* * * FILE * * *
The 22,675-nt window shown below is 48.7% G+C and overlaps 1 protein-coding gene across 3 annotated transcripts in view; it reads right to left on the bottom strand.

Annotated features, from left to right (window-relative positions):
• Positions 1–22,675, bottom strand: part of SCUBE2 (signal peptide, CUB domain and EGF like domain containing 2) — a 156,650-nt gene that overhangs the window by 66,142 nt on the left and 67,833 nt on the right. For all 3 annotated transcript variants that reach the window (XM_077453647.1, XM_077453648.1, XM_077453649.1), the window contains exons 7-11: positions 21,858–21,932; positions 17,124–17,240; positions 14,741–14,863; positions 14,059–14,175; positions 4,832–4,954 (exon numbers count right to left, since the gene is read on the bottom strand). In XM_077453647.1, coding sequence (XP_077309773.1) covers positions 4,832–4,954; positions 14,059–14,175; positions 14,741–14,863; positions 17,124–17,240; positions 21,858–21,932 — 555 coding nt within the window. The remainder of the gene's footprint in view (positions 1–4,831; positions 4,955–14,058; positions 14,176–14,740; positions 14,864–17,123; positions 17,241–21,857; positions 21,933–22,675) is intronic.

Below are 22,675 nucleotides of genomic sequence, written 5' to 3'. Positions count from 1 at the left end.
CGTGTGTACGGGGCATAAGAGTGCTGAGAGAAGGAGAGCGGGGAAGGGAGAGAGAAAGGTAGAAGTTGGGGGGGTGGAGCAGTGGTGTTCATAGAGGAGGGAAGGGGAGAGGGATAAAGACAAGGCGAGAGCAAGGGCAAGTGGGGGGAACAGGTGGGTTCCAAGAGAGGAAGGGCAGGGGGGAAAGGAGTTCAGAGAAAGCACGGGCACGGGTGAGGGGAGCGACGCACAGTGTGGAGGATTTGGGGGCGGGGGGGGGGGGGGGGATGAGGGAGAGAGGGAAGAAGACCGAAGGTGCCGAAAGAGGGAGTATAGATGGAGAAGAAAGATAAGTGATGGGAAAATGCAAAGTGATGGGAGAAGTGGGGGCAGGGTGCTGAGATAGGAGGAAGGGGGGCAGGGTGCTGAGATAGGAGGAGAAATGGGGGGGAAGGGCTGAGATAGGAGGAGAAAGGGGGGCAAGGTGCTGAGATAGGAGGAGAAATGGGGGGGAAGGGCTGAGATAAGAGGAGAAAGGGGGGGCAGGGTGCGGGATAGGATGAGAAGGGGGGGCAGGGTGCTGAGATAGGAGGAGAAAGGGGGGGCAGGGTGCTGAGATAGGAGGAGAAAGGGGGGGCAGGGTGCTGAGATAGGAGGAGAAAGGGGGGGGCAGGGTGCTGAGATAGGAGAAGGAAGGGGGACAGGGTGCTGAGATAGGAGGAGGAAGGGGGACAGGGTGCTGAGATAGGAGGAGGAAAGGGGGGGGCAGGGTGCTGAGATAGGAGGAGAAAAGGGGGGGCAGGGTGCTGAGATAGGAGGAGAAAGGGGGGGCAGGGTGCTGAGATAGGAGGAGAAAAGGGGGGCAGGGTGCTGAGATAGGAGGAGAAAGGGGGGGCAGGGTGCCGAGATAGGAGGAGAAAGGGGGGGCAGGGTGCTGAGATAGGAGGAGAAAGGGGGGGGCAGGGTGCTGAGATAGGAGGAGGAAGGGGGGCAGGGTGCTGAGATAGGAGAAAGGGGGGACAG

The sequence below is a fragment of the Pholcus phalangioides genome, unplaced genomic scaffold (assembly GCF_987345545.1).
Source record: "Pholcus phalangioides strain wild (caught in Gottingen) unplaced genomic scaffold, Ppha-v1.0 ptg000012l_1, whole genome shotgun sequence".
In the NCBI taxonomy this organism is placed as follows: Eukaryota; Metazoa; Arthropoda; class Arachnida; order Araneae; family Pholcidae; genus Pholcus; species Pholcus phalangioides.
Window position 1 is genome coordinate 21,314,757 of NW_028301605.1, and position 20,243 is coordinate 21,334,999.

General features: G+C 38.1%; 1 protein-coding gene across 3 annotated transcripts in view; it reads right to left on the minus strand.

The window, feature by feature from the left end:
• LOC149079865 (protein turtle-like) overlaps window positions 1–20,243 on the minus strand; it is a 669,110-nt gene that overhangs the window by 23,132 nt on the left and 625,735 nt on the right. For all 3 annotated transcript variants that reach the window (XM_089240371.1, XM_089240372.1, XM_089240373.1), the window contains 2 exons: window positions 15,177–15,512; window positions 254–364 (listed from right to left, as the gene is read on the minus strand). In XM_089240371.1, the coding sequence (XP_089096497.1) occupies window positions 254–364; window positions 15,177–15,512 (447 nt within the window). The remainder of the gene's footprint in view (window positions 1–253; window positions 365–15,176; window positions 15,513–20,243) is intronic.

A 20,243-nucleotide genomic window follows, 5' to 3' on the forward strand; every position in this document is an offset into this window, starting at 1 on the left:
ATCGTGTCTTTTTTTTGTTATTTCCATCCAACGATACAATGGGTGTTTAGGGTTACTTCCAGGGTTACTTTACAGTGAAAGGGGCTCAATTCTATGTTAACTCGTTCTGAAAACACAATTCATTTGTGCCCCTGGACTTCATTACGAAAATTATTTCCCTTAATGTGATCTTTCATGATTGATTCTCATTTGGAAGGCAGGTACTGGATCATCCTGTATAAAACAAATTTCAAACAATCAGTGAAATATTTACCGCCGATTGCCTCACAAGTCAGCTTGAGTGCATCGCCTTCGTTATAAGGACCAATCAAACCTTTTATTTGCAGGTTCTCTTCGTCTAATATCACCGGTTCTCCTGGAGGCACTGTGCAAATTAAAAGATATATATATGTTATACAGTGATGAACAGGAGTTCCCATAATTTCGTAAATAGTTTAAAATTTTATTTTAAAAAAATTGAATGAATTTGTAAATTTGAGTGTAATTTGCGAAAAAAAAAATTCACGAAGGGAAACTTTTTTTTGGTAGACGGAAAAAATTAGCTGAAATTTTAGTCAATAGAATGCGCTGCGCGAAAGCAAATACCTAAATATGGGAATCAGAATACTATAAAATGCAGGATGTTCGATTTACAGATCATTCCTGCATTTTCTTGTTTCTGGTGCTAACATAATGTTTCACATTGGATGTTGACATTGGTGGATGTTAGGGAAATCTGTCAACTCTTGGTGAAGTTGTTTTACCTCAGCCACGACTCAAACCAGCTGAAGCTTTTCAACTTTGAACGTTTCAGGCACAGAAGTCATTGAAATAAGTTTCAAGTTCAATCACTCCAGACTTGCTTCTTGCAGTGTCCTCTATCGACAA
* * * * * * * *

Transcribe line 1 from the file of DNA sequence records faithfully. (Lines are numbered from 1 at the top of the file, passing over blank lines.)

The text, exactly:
The 22,675-nt window shown below is 48.7% G+C and overlaps 1 protein-coding gene across 3 annotated transcripts in view; it reads right to left on the bottom strand.